“I have no special talents. I am only passionately curious.” – Albert Einstein

Eyes alert, hands touching, and “why” bouncing off the tip of his diving board tongue, my nephew is a ball of inquisitive, non-stop energy. Traveling around Arizona as a water educator, I encountered youth in diverse circumstances – all with the same drive to see, touch, and ask.

Yet, we all know that too often, this curiosity is a “phase” that passes as kids get older. How many adults do you know are uncomfortable admitting they don’t know something? How often do you feel the pressure to bite back a question and then Google frantically after a confusing conversation?

The good news is: we were all born curious, and to tap into this natural curiosity, all you have to do is spend more time with kids.

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Water providers in the Valley have been connecting adults with kids for years to spread the message of wise and efficient water use.

For the past 10 years Cathy Rymer, Water Conservation Coordinator with the City of Chandler, has been organizing Water Festival events. The educational program utilizes the award-winning Project WET curriculum to help engage everyday community members, teachers, and students in the foundations of water science.

The lessons are effective because they invite participants to physically demonstrate or observe water phenomenon to provoke thinking, wondering, and questioning. When people are engaged, it “activates their curiosity thereby sparking an interest in learning,” says Kerry Schwartz, director of Arizona Project WET. When challenged to “explore, experience and think,” participants in Project WET lessons begin “thinking about water and all that is connected to it and dependent upon it.”

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Municipal water providers in Phoenix, Glendale, and Gilbert bring Project WET and other interactive lessons directly into local classrooms throughout the school year.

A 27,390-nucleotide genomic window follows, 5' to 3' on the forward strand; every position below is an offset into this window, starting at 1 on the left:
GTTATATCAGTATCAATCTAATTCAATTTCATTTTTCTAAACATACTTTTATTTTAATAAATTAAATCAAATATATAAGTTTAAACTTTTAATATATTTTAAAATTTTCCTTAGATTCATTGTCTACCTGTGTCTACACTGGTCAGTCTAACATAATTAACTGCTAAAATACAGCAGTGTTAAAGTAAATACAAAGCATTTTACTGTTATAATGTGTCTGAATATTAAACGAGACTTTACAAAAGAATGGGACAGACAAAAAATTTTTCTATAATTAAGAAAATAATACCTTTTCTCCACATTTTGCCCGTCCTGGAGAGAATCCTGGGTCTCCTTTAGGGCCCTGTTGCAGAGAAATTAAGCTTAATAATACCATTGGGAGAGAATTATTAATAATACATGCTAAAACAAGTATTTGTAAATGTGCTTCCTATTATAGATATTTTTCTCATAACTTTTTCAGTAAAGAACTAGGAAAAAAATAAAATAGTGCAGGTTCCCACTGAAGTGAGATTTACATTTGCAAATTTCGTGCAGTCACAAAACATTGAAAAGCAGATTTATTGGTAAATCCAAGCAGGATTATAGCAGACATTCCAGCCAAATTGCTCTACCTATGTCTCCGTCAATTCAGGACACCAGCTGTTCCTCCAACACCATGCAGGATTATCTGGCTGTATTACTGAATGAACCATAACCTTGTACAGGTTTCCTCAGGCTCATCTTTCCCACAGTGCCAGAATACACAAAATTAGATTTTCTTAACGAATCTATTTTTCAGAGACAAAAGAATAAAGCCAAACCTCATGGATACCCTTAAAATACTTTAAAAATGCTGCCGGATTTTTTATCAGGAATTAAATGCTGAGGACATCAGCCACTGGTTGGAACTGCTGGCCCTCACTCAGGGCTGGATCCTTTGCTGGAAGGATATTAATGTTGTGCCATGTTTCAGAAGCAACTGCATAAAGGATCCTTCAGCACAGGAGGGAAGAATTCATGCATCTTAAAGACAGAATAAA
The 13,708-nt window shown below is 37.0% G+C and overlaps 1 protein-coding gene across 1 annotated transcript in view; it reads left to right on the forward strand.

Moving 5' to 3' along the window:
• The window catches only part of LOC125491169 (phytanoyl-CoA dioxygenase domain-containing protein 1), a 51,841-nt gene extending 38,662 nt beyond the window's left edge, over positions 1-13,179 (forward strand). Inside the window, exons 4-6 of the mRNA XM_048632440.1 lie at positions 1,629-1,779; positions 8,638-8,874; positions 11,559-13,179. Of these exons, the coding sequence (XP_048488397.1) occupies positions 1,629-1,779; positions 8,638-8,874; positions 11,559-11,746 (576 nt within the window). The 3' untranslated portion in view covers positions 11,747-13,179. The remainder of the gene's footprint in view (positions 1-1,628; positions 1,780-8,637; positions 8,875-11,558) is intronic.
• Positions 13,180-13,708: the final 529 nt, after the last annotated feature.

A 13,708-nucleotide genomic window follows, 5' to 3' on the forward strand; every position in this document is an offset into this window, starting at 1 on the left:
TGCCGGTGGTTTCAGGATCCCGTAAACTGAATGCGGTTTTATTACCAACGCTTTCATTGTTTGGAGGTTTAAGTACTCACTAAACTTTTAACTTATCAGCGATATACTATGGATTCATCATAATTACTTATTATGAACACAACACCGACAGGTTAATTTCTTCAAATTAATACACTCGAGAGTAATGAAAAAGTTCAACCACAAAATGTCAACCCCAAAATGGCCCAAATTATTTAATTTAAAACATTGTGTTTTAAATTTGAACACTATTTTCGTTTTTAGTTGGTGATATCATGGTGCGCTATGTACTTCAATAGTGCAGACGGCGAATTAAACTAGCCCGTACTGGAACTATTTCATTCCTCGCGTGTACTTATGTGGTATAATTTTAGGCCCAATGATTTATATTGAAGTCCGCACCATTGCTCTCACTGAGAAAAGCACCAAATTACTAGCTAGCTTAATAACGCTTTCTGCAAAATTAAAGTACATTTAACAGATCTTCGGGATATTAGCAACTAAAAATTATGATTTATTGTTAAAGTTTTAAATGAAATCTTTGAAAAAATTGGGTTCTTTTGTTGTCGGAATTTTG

When adults from the community offer to teach the lessons, the result is even more impressive. At their very first Water Festival this past January, the City of Peoria was able to reach more than 850 students in one day when more than 20 volunteers from the community joined City Staff from various departments to lead the activities.

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The volunteers for Water Festival events attend a training provided by Arizona Project WET where they experience the lessons from the perspective of a child with an experienced facilitator leading the activity. Watching the adults come to life, shouting out questions as they role-play as kids, is evidence that adults are just as curious as kids.

The pressure to appear knowledgeable is real, but shutting down curiosity paves the way for indifference. Asking questions, on the other hand, is key to discovering new ideas and solutions. And it’s just a more fun way to live life.

Many Water-Use It Wisely partners provide curiosity-driven water education to their constituents, and the following have water education websites with resources for community members, educators, and kids.


Tina Sleeper is a Water Resource Specialist with the City of Phoenix Water Services Department, one of fifteen Water – Use It Wisely partners to offer water saving advice and programs.

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